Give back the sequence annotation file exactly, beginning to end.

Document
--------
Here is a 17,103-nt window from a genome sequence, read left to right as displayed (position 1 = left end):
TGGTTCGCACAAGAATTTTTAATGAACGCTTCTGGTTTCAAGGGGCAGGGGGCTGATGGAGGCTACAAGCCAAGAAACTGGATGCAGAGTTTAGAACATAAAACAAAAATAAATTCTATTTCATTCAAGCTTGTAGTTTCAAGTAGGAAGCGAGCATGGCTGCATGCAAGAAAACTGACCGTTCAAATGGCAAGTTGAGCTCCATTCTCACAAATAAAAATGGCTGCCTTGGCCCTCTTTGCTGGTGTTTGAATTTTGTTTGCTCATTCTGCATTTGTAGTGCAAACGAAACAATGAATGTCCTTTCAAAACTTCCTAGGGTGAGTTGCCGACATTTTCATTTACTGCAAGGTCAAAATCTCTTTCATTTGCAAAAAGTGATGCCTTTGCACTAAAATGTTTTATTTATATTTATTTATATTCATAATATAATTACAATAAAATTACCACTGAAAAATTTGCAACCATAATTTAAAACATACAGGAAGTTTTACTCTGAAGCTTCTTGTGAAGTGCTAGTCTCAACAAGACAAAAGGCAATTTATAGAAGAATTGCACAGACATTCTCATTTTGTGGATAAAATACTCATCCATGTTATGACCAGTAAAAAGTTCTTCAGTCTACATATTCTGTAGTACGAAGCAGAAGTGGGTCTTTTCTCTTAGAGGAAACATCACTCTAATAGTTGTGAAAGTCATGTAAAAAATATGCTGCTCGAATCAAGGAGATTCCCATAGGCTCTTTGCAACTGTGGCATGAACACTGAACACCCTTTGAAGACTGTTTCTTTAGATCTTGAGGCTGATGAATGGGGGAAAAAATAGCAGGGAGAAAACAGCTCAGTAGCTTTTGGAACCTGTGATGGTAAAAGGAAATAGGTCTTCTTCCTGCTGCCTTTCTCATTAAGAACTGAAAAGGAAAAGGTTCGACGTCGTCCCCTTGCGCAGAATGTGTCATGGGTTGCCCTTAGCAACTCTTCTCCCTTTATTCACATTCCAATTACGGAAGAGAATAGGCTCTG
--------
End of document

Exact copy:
Here is a 17,103-nt window from a genome sequence, read left to right as displayed (position 1 = left end):
TGGTTCGCACAAGAATTTTTAATGAACGCTTCTGGTTTCAAGGGGCAGGGGGCTGATGGAGGCTACAAGCCAAGAAACTGGATGCAGAGTTTAGAACATAAAACAAAAATAAATTCTATTTCATTCAAGCTTGTAGTTTCAAGTAGGAAGCGAGCATGGCTGCATGCAAGAAAACTGACCGTTCAAATGGCAAGTTGAGCTCCATTCTCACAAATAAAAATGGCTGCCTTGGCCCTCTTTGCTGGTGTTTGAATTTTGTTTGCTCATTCTGCATTTGTAGTGCAAACGAAACAATGAATGTCCTTTCAAAACTTCCTAGGGTGAGTTGCCGACATTTTCATTTACTGCAAGGTCAAAATCTCTTTCATTTGCAAAAAGTGATGCCTTTGCACTAAAATGTTTTATTTATATTTATTTATATTCATAATATAATTACAATAAAATTACCACTGAAAAATTTGCAACCATAATTTAAAACATACAGGAAGTTTTACTCTGAAGCTTCTTGTGAAGTGCTAGTCTCAACAAGACAAAAGGCAATTTATAGAAGAATTGCACAGACATTCTCATTTTGTGGATAAAATACTCATCCATGTTATGACCAGTAAAAAGTTCTTCAGTCTACATATTCTGTAGTACGAAGCAGAAGTGGGTCTTTTCTCTTAGAGGAAACATCACTCTAATAGTTGTGAAAGTCATGTAAAAAATATGCTGCTCGAATCAAGGAGATTCCCATAGGCTCTTTGCAACTGTGGCATGAACACTGAACACCCTTTGAAGACTGTTTCTTTAGATCTTGAGGCTGATGAATGGGGGAAAAAATAGCAGGGAGAAAACAGCTCAGTAGCTTTTGGAACCTGTGATGGTAAAAGGAAATAGGTCTTCTTCCTGCTGCCTTTCTCATTAAGAACTGAAAAGGAAAAGGTTCGACGTCGTCCCCTTGCGCAGAATGTGTCATGGGTTGCCCTTAGCAACTCTTCTCCCTTTATTCACATTCCAATTACGGAAGAGAATAGGCTCTG